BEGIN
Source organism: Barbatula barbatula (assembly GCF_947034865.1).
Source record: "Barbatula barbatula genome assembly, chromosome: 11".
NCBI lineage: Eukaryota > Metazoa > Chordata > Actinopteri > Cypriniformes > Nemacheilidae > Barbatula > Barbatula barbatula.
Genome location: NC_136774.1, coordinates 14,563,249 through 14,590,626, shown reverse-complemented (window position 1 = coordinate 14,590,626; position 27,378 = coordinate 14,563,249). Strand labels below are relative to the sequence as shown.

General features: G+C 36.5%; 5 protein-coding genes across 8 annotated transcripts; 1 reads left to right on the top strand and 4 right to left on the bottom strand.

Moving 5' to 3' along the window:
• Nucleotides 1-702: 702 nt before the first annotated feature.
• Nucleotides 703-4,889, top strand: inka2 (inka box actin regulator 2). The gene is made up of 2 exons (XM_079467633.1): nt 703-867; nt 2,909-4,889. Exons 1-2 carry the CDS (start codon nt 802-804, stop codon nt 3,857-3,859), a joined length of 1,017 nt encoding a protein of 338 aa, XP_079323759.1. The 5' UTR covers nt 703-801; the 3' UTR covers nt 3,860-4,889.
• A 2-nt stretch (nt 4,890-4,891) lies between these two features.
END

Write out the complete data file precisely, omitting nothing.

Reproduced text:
Source organism: Barbatula barbatula (assembly GCF_947034865.1).
Source record: "Barbatula barbatula genome assembly, chromosome: 11".
NCBI lineage: Eukaryota > Metazoa > Chordata > Actinopteri > Cypriniformes > Nemacheilidae > Barbatula > Barbatula barbatula.
Genome location: NC_136774.1, coordinates 14,563,249 through 14,590,626, shown reverse-complemented (window position 1 = coordinate 14,590,626; position 27,378 = coordinate 14,563,249). Strand labels below are relative to the sequence as shown.

General features: G+C 36.5%; 5 protein-coding genes across 8 annotated transcripts; 1 reads left to right on the top strand and 4 right to left on the bottom strand.

Moving 5' to 3' along the window:
• Nucleotides 1-702: 702 nt before the first annotated feature.
• Nucleotides 703-4,889, top strand: inka2 (inka box actin regulator 2). The gene is made up of 2 exons (XM_079467633.1): nt 703-867; nt 2,909-4,889. Exons 1-2 carry the CDS (start codon nt 802-804, stop codon nt 3,857-3,859), a joined length of 1,017 nt encoding a protein of 338 aa, XP_079323759.1. The 5' UTR covers nt 703-801; the 3' UTR covers nt 3,860-4,889.
• A 2-nt stretch (nt 4,890-4,891) lies between these two features.